Suicide Season (Suicide Season, 2008)
A reflection on death and the effects it can have on a person, this closer from Suicide Season displays an emotional resonance and songwriting skill previously unhinted at. Both are now fairly common parts of the BMTH arsenal, of course, but hearing such things for the first time – particularly at the end of a record that for the first time set the band up as proper contenders, in which they exploded with confidence and a degree of party banter – it hit extra hard. Still does.
Crucify Me (There Is A Hell Believe Me I've Seen It. There Is A Heaven Let's Keep It A Secret, 2010)
Okay, okay, it’s not a deep deep cut, since it starts There Is A Hell… rather than being buried at the back, but it’s certainly one that’s been allowed to slide, isn’t it? The way it tumbles out of your speakers remains almost overpowering, with an element of almost panic to Oli’s opening throw (indeed, such were his problems with his voice recording that he thought his inability to perform could be the end). And just as Suicide Season marked a learning curve from their debut, in one song you have Bring Me chucking in a million new things all over the place here – electronic drums, a vocal spot from Lights, and Skrillex glitching everything up in a time when everyone was still calling him Sonny Moore. Quite why it’s been on the subs’ bench for so long is a mystery.
Blacklist (There Is A Hell Believe Me I've Seen It. There Is A Heaven Let's Keep It A Secret, 2010)
Two things here. One: a massive, slow, floppy riff that sludges filthily all over the place. Two: a surprise guitar solo from Lee Malia that’s so cool and unfussy it could have come from the fingers of Queens Of The Stone Age’s Josh Homme. Not an oft-reached-for colour in BMTH’s palette, but absolute dynamite when they do.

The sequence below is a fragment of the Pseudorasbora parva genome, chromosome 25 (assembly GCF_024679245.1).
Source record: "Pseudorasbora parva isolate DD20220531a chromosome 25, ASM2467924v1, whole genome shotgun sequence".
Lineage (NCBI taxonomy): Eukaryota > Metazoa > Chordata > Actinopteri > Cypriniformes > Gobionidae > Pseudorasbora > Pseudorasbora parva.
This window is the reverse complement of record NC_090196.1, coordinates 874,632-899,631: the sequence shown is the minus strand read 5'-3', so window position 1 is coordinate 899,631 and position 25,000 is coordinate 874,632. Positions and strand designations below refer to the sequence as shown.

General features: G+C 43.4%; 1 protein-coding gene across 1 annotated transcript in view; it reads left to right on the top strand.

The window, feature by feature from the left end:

Seen It All Before (Sempiternal, 2013)
An anthem that never had a chance to fulfil its destiny, Seen It All Before is built of strong stuff indeed. In an alternate reality, this could easily be back in heavy rotation. However, its massive chorus and heavy stomp are pure power, and in your mind’s ear, it’s backed by 30,000 voices singing along.
And The Snakes Start To Sing (Sempiternal, 2013)
They don’t do it often, but Bring Me The Horizon do those chilled, glassy moments of calm very well. Here, a crystalline Lee Malia guitar line builds until a giant wave of chorus washes in, more in line with Depeche Mode or Paradise Lost than anything you’d have heard from them a couple of years previously.
Join The Club (The Deathbeds EP, 2013)
The Deathbeds EP, released as a bonus thing in the deluxe version of Sempiternal, is a lost gem in itself. Stuffed in with the band’s best album as an extra during a period of expanding massiveness and Horizon-mania, even at the time it was somewhat overlooked. Join The Club is a punchy, almost punkier song than anything on Sempiternal, without that record’s overt keyboards or deep vibes. Instead, it’s a rager that gets in, does its business and gets out without any bells or whistles. But in this quality lies its strength – even so stripped back and straightforward, it’s an almighty belter.
What You Need (That’s The Spirit, 2015)
Ironically, What You Need is one of the more traditionally ‘rock’ songs among That’s The Spirit’s forays into pop and electronic sounds, with a straight-ahead riff and almost indie tang to the verse. It does stick out somewhat with the rest of the album, but then that only adds to its character. And if nothing else, it shows just how far the band reached in different directions, able to not only do so many different things, but master them as well.